Home » Sage Hill girls basketball motivated for final postseason run with ‘Mamba 5’

Sage Hill girls basketball motivated for final postseason run with ‘Mamba 5’

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NEWPORT COAST — For the players and coaches who experienced Kobe Bryant’s passion for girls basketball, his vision for the Sage Hill program was pretty clear.

“Our plan is to be No. 1 in the country,” Lightning coach Kerwin Walters said without hesitation this week.

That was the plan before the Lakers star and eight others died that fateful day in January 2020, and it remains the plan as the Sage Hill approaches its final postseason with five players who played on Bryant’s Mambas youth team.

On Saturday night, seniors Zoie Lamkin, Kat Righeimer, Annabelle Spotts and Emily Eadie will team with sophomore Amalia Holguin in an attempt to continue their rise in the CIF-SS Open Division playoffs.

Sage Hill (24-2), ranked second in Orange County, plays at No. 1 Mater Dei (22-6), which is 4-0 against the Lightning since it first began to face Bryant’s proteges in the 2021-22 season.

Sage Hill is ranked No. 24 in the nation — how’s that for symbolism — by MaxPreps. The team hasn’t reached the top perch but a victory in its pool-play opener against Mater Dei would add another chapter to its unfolding story of perseverance and togetherness.

“This one hits a little different,” Holguin said of the matchup. “We’re both in O.C. and some rankings are higher than others so we want to show what we have in store for them.”

In early December, Mater Dei extended its dominance over the Lightning with a 74-64 victory at the Troy Classic. The dynamics for both teams have changed since.

The Lightning added sitout transfer Aurora Elder to their frontcourt rotation and welcomed the rise of freshman Kamdyn Klamberg. Mater Dei has adjusted to the season-ending injury to reigning county player of the year Addison Deal by developing Emily Shaw into a dangerous scorer.

For Sage Hill’s so-called Mamba 5, their final season together has sprung time for reflection.

There’s been Senior Night with family and friends and a bonding trip to the East Coast. There’s been final rounds for jokes of the day, quotes of the day and alley-oop passes.

“I’ve had time to reflect,” said Righeimer, one of the team’s jokesters. “We’ve been playing together since like fourth and fifth grade, so it will definitely be a huge change when we’re off to different places to play.

“So far, I’ve just been taking (it one) day at a time, just trying to live in the present right now because this is my last year playing with them and I want to enjoy every moment of it.”

There’s been plenty of growth on the journey.

The season before Lamkin, Righeimer, Spotts and Eadie arrived, Sage Hill was a middling program on the county scene that lost in the second round of the Division 3AA playoffs.

The next season, the Lightning captured the CIF-SS Division 3AA title to signal their arrival. They claimed the state Division II championship in 2022 and reached the Open Division playoffs for the first time last winter.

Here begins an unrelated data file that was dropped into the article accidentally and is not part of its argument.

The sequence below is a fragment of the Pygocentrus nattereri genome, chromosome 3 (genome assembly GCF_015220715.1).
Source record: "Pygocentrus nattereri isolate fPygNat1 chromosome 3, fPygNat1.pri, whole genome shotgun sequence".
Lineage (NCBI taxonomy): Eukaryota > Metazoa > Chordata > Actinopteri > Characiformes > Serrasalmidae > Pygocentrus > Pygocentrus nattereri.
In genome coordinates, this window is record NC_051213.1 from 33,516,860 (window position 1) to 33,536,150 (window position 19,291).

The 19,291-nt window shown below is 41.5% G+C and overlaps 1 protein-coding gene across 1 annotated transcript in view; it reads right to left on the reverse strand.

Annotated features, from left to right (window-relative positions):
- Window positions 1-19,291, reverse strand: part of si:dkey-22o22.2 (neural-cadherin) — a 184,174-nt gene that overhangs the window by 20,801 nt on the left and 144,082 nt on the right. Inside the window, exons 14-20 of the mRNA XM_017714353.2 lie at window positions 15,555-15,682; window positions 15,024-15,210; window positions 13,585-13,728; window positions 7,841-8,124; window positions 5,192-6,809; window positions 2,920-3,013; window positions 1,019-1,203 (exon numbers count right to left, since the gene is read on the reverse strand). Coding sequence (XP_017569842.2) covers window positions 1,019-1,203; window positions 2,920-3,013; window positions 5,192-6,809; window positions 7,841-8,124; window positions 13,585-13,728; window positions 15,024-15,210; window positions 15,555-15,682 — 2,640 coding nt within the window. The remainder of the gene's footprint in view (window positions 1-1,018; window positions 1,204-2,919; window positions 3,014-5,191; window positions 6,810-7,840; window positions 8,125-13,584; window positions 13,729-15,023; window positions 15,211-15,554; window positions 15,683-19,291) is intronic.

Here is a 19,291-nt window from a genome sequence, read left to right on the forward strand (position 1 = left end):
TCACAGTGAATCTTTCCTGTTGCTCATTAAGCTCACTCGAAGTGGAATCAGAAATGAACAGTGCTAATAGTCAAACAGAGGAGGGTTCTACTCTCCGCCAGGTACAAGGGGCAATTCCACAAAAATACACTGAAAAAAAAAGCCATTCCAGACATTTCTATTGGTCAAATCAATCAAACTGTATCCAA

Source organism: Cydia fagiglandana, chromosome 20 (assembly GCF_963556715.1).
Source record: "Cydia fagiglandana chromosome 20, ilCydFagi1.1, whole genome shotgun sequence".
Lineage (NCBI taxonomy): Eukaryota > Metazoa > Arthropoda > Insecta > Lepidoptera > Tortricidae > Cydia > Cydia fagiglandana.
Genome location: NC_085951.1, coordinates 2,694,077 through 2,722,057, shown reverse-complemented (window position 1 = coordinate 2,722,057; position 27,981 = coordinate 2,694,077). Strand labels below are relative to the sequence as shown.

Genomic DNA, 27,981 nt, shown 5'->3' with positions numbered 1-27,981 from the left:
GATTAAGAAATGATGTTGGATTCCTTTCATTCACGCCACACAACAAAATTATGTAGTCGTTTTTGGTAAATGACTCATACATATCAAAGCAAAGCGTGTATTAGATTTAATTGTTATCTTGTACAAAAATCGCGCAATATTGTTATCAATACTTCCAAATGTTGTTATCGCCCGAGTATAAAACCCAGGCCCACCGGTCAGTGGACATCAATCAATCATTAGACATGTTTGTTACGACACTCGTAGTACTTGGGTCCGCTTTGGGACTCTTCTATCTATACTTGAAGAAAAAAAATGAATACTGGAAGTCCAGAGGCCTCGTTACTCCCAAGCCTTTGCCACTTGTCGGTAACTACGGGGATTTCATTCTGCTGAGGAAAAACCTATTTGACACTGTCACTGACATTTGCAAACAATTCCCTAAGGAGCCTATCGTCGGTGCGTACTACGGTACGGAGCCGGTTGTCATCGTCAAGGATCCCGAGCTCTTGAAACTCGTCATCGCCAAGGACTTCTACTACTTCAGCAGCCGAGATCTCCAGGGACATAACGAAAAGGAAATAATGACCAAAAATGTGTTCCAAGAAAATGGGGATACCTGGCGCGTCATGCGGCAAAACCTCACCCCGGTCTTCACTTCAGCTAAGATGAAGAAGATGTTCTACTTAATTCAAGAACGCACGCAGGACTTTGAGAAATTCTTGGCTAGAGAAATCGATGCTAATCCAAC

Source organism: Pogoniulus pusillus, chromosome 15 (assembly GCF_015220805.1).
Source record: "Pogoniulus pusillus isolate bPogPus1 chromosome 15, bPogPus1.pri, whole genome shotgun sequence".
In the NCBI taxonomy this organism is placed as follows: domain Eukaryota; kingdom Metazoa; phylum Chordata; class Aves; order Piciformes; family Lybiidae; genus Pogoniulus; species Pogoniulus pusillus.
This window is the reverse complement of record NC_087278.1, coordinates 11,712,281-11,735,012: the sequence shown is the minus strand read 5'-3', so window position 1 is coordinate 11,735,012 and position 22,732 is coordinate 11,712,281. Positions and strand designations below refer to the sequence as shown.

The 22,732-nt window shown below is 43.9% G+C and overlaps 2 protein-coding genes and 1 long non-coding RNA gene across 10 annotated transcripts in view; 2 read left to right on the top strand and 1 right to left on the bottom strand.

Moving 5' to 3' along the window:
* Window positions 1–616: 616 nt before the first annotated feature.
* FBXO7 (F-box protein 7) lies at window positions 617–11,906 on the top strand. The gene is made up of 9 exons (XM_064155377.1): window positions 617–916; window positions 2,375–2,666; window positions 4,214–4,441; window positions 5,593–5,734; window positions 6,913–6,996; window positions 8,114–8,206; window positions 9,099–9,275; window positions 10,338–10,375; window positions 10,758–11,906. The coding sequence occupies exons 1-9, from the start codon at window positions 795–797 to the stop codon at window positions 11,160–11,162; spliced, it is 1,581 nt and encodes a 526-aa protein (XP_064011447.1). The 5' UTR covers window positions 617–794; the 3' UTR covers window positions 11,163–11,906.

The players can recount all the big moments along the way. The clutch shots by Lamkin and Righeimer come up quickly, even by Holguin who was in the stands as a spectator at the games.

“I’m just really proud of how far we’ve come, especially at Sage,” Eadie said. “Coming from all the way from the bottom, Division 3, and then just coming all the way up to the top bracket in the Open Division. It’s just really crazy to see our progress and how good we’ve become.”

That progress draws inspiration from Bryant’s Mamba Mentality, which centers on hard work and passion for the process.

The Lightning’s respect for Bryant and others killed in the 2020 helicopter crash remains visible in many ways.

For big games, they often don Bryant’s bright green Grinch sneakers. They’ve also wore Bryant’s new white Halo shoes this season.

The players honor their Mamba days with a special handshake that they enjoyed at practices with Bryant. And the team’s social media uses the hashtag #4the8, a reference to those who died in the crash.

The Mamba 5 lost three of their teammates — Bryant’s daughter Gianna, Alyssa Altobelli and Payton Chester — along with their assistant coach Christina Mauser (Edison). Altobelli’s parents John and Keri and Chester’s mother Sarah also died on the flight to a basketball tournament.

“They’re always with us when we step on the court,” Spotts said. “Obviously, it’s never going to be the same and there’s still going to be kind of a hole in your heart but they’re always there.”

For the seniors, their efforts will soon extend into college basketball. Eadie has committed to Princeton while Righeimer and Spotts are headed to Northwestern and the University of Chicago, respectively.

Lamkin isn’t sure of her college plans but all the players vow to stay close. Righeimer and Spotts already know how many minutes separate their colleges in the Chicago area.

In the end, it’s the those enduring connections, spawned on the Mambas, that lead to the support on and off the court, even in the most challenging of times.

“Obviously, we went through something that was so difficult,” Lamkin said. “But I want people to see that we came into this school and we continued that plan that we had set back when we were in seventh and eighth grade … and we did it well.”

“I want people to see that we’re doing good in life,” she added, “and that we made them proud.”

Sage Hill has accomplished just that even without being No. 1 in the nation. “We coach for the experiences,” Walters said. “They’re a good group of kids who are starting to reach their full potential in hoops and in life.”